In a suburb of London, young Jamie is escaping sport hours, to avoid being the victim of his comrades. Young Ste, his neighbor, is beaten by his father, and comes to sleep overnight. They discover new feelings, sleeping in the same bed.
Tony Award-winning actor and playwright Harvey Fierstein re-creates his role as the unsinkable Arnold Beckoff in this film adaptation of the smash Broadway play TORCH SONG TRILOGY. A very ... See full summary »
Gregory invites seven friends to spend the summer at his large, secluded 19th-century home in upstate New York. The seven are: Bobby, Gregory's "significant other," who is blind but who ... See full summary »
The story, set in the world of adult entertainment, centers around three characters: Johnny Rebel, a straight man who has become a star in the world of gay porn; Johnny's stripper ... See full summary »
A gay teen finds out who he is and what he wants, who his friends are, and who loves him, in this autobiographical tale set in middle America in the 1980s. Growing up, learning about life, love, sex, friends, and lovers. Written by
Matthew Fillmore <MFillmore@Pensive.Org>
During the "real date" scene, Rod goes in to buy cheese fries, and you can see through the car and can tell it's backed into the parking spot. However, when they are leaving, they back out of it. See more »
to Jonathan as he runs out of bar looking for Eric: Come in and have a cocktail with me, sweetie.
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Delaria is seen still on stage after the credits briefly telling the audience to "go home." See more »
I saw this movie for the second time last night on cable some 3 or 4 years after my initial viewing. I enjoyed it the first time, but where I am older now and myself am coming out of my shell more (pun intended) as Eric did, I had a greater appreciation of it this time around.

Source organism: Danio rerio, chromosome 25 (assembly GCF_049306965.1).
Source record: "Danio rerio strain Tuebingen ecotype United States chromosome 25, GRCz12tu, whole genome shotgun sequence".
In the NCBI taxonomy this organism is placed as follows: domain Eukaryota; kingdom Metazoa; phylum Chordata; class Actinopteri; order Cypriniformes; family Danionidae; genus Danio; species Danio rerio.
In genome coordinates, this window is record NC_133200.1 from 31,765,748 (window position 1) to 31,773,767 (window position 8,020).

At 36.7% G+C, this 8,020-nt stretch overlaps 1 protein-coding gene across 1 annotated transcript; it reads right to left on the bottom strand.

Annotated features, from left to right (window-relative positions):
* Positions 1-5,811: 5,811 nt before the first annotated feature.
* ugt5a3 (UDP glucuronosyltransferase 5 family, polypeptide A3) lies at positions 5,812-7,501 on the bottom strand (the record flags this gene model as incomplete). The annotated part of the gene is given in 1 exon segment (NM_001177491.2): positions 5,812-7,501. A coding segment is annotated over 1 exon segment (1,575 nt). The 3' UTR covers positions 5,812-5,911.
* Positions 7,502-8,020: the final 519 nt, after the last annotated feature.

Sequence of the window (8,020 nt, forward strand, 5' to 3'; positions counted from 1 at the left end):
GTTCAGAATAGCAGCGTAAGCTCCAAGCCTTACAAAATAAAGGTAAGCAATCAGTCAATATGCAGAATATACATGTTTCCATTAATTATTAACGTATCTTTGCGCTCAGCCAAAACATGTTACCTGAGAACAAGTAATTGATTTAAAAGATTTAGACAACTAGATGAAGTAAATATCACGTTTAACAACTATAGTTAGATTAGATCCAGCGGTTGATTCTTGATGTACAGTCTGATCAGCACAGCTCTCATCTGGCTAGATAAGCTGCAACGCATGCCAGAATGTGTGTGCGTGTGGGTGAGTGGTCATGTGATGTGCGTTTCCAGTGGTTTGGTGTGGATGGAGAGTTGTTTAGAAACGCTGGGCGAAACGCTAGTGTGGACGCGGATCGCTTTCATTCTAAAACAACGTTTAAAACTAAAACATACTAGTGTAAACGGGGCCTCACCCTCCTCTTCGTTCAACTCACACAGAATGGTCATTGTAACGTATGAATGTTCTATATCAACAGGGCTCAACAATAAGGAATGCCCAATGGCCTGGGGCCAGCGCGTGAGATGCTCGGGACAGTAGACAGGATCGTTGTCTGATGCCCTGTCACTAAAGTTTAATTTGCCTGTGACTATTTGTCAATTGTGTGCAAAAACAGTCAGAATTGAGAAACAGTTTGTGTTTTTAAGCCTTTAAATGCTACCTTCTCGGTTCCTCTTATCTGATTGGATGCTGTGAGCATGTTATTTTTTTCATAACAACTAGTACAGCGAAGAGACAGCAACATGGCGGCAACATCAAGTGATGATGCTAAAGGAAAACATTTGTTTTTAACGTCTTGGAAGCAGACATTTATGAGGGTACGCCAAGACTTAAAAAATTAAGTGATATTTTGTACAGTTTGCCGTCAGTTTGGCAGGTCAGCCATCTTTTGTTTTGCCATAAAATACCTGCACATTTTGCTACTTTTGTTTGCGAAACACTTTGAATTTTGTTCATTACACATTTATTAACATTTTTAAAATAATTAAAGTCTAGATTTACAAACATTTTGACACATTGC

I was five years old at the time this movie took place in 1984, and remember some of those tunes from the wonderful and fun soundtrack, but more because I have downloaded them from the internet in recent years. (ssssh) The gay bar in the movie looked like so much fun, especially during that era of glam and new wave. The scenes there strongly resonated with me, especially when Eric first goes there after a high school party where he is called "queer" by the guy he was eying and appears somewhat nervous before opening the door and walking inside (I know the feeling), and when Eric instantly made friends there (it helped that he already knew a patron, his boss, Angie (played by the entertaining, if crude, Lea DeLaria), from the fast food joint he worked at with Maggie (Tina Holmes) and Rod (Andersen Gabrych). Also, his gradual evolution into his true self, both literally and figuratively, struck a chord as well. It is difficult to keep up appearances and to suppress who one truly is because of how one is socialized and expected to be. It can be, for some, life-threatening and tragically for others, life-ending.
Also, anyone straight or gay can relate to meeting that person (for Eric it was Rod) who knocks your socks (block?) off and who becomes your first love, whether you consummate that mutual attraction or not. Eric is lucky; he got to be with Rod, even if not permanently. The three main characters were very attractive and appealing and acted quite well for an independent feature. Stafford was good in depicting the struggle with one's sexuality that many of us experience and the added pressure of having to conform to what our parents, peers, and society in general expect of us when it isn't exactly what we feel on the inside or want to be. Gabrych was a sexy seducer with a killer smile, and Holmes portrayed a straight girl in love with her gay best friend (Stafford) touchingly. The scene after they consummate their relationship shows Eric clearly disoriented and one could tell by the expression on his face that he knew he was gay and that heterosexual sex wasn't going to do it for him. (Another moment I can relate to.) After all, I really wanted to be in Eric's place in his bed next to that sultry babe.
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